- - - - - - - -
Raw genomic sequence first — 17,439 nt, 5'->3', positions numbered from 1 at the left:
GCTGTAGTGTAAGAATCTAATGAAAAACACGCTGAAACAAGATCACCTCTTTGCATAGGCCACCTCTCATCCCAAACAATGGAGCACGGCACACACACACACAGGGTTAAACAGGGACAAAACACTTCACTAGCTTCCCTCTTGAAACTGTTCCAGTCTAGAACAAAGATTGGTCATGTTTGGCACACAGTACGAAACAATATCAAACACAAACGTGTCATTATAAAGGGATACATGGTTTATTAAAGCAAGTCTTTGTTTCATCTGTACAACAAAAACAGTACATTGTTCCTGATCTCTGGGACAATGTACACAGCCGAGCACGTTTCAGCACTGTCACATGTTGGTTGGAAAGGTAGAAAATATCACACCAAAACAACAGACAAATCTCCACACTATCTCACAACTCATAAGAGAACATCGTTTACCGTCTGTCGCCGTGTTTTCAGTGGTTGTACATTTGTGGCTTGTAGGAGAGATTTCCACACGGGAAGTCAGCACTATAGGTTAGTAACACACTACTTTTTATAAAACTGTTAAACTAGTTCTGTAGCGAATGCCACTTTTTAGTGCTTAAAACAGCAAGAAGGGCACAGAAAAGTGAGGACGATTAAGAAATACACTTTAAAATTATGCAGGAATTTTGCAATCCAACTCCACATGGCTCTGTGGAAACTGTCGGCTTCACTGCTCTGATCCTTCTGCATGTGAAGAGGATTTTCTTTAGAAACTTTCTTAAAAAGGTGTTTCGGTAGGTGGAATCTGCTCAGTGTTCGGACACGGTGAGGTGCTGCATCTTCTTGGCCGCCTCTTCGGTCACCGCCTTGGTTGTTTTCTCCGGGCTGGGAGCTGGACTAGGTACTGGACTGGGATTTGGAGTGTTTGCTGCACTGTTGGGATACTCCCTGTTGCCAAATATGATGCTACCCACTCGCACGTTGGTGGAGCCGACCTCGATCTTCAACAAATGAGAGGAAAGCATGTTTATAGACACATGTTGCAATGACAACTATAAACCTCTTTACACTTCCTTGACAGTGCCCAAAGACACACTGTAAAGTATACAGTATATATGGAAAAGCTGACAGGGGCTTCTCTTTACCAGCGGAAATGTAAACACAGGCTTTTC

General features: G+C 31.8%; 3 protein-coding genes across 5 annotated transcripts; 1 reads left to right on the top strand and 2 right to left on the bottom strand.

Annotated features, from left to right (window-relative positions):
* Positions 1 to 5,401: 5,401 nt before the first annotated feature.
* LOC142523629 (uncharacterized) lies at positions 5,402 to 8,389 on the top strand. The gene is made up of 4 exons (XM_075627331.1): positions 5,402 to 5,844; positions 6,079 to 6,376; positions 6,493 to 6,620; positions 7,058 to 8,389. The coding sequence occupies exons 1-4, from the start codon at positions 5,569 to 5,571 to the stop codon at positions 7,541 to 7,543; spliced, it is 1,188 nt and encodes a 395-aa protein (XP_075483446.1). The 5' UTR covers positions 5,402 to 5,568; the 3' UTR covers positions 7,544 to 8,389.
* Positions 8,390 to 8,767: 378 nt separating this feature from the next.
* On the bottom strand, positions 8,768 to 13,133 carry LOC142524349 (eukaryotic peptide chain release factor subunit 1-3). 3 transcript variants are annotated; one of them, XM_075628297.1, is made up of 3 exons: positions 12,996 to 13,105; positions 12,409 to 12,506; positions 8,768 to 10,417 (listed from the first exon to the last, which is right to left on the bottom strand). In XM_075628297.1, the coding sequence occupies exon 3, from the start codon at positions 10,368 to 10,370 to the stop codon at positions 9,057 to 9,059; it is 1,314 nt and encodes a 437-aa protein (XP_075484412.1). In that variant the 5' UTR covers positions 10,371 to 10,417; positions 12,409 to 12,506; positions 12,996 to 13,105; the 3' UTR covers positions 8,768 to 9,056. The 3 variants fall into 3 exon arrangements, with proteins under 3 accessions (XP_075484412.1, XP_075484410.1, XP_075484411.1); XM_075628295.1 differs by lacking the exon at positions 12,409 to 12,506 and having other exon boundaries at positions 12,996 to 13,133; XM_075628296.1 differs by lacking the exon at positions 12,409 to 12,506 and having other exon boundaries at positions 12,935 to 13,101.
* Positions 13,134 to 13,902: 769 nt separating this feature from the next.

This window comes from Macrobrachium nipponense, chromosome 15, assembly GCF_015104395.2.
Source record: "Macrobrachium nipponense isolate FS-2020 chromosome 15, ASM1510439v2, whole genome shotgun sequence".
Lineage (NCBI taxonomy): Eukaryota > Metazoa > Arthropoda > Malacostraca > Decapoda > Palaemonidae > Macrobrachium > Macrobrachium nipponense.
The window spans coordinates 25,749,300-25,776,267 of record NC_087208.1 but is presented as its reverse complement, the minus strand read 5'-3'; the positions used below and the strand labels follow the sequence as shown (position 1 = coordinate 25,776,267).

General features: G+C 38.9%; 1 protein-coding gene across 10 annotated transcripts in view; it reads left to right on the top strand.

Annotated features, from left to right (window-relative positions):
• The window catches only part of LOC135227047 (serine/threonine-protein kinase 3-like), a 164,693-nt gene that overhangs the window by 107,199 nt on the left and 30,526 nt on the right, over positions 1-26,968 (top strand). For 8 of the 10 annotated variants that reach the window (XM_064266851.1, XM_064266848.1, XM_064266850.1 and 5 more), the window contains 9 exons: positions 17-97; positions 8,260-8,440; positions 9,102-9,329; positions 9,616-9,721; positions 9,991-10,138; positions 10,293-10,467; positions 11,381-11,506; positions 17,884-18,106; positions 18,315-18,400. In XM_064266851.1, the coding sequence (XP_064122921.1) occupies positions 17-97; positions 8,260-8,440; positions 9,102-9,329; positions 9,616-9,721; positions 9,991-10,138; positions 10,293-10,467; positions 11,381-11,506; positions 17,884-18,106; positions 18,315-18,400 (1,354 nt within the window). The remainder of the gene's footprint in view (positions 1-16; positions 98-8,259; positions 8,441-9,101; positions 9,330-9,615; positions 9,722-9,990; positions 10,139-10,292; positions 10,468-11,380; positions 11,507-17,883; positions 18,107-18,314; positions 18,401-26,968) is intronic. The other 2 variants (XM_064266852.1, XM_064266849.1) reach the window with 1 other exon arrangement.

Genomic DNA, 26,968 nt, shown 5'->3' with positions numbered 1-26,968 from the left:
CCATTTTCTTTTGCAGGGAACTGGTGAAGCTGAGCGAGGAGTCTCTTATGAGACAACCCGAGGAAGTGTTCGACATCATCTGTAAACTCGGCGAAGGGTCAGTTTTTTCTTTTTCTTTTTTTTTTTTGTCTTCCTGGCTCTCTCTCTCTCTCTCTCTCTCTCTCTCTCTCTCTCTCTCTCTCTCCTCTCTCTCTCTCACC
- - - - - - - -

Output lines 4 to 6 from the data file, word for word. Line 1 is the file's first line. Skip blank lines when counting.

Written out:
Annotated features, from left to right (window-relative positions):
* Positions 1 to 5,401: 5,401 nt before the first annotated feature.
* LOC142523629 (uncharacterized) lies at positions 5,402 to 8,389 on the top strand. The gene is made up of 4 exons (XM_075627331.1): positions 5,402 to 5,844; positions 6,079 to 6,376; positions 6,493 to 6,620; positions 7,058 to 8,389. The coding sequence occupies exons 1-4, from the start codon at positions 5,569 to 5,571 to the stop codon at positions 7,541 to 7,543; spliced, it is 1,188 nt and encodes a 395-aa protein (XP_075483446.1). The 5' UTR covers positions 5,402 to 5,568; the 3' UTR covers positions 7,544 to 8,389.